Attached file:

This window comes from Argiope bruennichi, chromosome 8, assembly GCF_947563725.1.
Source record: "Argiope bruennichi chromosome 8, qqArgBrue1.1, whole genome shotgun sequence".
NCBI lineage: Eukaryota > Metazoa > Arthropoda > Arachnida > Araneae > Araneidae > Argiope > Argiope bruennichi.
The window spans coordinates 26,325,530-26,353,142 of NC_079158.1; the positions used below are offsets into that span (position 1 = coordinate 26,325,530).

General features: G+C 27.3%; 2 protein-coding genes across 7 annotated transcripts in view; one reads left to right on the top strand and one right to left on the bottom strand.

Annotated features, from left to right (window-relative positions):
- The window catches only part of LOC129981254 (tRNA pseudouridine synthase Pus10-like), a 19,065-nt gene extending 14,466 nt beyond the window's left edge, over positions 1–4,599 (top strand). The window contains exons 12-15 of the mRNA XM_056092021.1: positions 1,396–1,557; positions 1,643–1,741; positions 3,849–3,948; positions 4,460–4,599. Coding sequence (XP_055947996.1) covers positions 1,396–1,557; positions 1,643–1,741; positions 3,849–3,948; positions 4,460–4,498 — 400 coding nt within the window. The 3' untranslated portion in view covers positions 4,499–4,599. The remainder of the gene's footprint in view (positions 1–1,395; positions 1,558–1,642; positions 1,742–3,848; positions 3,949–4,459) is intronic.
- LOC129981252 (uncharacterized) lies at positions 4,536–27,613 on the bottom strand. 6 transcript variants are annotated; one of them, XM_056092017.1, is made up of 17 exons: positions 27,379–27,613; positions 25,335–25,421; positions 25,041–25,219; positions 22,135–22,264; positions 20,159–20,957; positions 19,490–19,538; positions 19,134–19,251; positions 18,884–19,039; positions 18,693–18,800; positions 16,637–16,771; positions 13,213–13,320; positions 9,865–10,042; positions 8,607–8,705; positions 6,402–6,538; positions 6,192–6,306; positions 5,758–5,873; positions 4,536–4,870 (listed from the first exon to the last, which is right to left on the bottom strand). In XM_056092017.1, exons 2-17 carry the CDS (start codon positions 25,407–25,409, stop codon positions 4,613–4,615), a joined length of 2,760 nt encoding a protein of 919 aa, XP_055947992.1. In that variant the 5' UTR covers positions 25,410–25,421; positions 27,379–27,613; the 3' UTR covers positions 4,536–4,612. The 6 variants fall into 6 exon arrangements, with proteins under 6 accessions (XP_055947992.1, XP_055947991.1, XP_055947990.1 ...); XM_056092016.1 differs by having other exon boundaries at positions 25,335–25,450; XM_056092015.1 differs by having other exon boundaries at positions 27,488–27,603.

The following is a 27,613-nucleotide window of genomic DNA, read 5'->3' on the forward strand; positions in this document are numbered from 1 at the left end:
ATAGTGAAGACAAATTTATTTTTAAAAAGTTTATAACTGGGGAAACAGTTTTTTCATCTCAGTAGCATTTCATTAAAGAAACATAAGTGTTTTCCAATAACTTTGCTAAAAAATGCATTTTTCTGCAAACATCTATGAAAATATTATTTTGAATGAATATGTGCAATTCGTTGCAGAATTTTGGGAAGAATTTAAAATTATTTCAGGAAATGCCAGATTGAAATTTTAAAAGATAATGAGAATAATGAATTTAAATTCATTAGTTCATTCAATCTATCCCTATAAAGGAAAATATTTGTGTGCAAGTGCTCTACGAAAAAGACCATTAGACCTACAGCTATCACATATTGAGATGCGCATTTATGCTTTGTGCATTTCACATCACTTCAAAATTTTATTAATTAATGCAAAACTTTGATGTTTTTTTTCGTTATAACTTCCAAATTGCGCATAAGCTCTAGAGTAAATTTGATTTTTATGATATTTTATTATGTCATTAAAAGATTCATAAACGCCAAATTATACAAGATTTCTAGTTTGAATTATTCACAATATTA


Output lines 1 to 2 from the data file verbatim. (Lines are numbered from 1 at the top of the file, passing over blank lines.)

This window comes from Argiope bruennichi, chromosome 8, assembly GCF_947563725.1.
Source record: "Argiope bruennichi chromosome 8, qqArgBrue1.1, whole genome shotgun sequence".